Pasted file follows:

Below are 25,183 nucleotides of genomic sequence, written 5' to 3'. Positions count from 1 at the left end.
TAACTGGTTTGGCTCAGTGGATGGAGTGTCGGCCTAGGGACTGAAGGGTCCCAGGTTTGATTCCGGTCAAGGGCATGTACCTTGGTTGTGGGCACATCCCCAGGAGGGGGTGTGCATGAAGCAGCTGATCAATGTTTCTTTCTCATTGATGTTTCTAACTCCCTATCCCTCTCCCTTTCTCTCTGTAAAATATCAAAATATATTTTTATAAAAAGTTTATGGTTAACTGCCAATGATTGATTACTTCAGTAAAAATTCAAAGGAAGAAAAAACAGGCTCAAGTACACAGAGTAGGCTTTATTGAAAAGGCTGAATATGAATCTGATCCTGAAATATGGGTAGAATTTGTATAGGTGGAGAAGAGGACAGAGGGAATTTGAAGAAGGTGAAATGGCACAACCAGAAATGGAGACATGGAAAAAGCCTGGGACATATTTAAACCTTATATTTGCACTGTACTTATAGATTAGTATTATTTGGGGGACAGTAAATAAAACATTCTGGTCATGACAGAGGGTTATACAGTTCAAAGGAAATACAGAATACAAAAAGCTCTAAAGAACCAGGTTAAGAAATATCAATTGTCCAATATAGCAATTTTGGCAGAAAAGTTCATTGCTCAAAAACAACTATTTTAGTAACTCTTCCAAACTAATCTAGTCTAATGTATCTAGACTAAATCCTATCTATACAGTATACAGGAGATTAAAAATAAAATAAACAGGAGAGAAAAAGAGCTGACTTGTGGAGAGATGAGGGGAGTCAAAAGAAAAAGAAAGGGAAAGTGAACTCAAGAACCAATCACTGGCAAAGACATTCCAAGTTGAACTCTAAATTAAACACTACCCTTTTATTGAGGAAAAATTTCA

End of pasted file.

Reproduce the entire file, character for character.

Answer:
Below are 25,183 nucleotides of genomic sequence, written 5' to 3'. Positions count from 1 at the left end.
TAACTGGTTTGGCTCAGTGGATGGAGTGTCGGCCTAGGGACTGAAGGGTCCCAGGTTTGATTCCGGTCAAGGGCATGTACCTTGGTTGTGGGCACATCCCCAGGAGGGGGTGTGCATGAAGCAGCTGATCAATGTTTCTTTCTCATTGATGTTTCTAACTCCCTATCCCTCTCCCTTTCTCTCTGTAAAATATCAAAATATATTTTTATAAAAAGTTTATGGTTAACTGCCAATGATTGATTACTTCAGTAAAAATTCAAAGGAAGAAAAAACAGGCTCAAGTACACAGAGTAGGCTTTATTGAAAAGGCTGAATATGAATCTGATCCTGAAATATGGGTAGAATTTGTATAGGTGGAGAAGAGGACAGAGGGAATTTGAAGAAGGTGAAATGGCACAACCAGAAATGGAGACATGGAAAAAGCCTGGGACATATTTAAACCTTATATTTGCACTGTACTTATAGATTAGTATTATTTGGGGGACAGTAAATAAAACATTCTGGTCATGACAGAGGGTTATACAGTTCAAAGGAAATACAGAATACAAAAAGCTCTAAAGAACCAGGTTAAGAAATATCAATTGTCCAATATAGCAATTTTGGCAGAAAAGTTCATTGCTCAAAAACAACTATTTTAGTAACTCTTCCAAACTAATCTAGTCTAATGTATCTAGACTAAATCCTATCTATACAGTATACAGGAGATTAAAAATAAAATAAACAGGAGAGAAAAAGAGCTGACTTGTGGAGAGATGAGGGGAGTCAAAAGAAAAAGAAAGGGAAAGTGAACTCAAGAACCAATCACTGGCAAAGACATTCCAAGTTGAACTCTAAATTAAACACTACCCTTTTATTGAGGAAAAATTTCA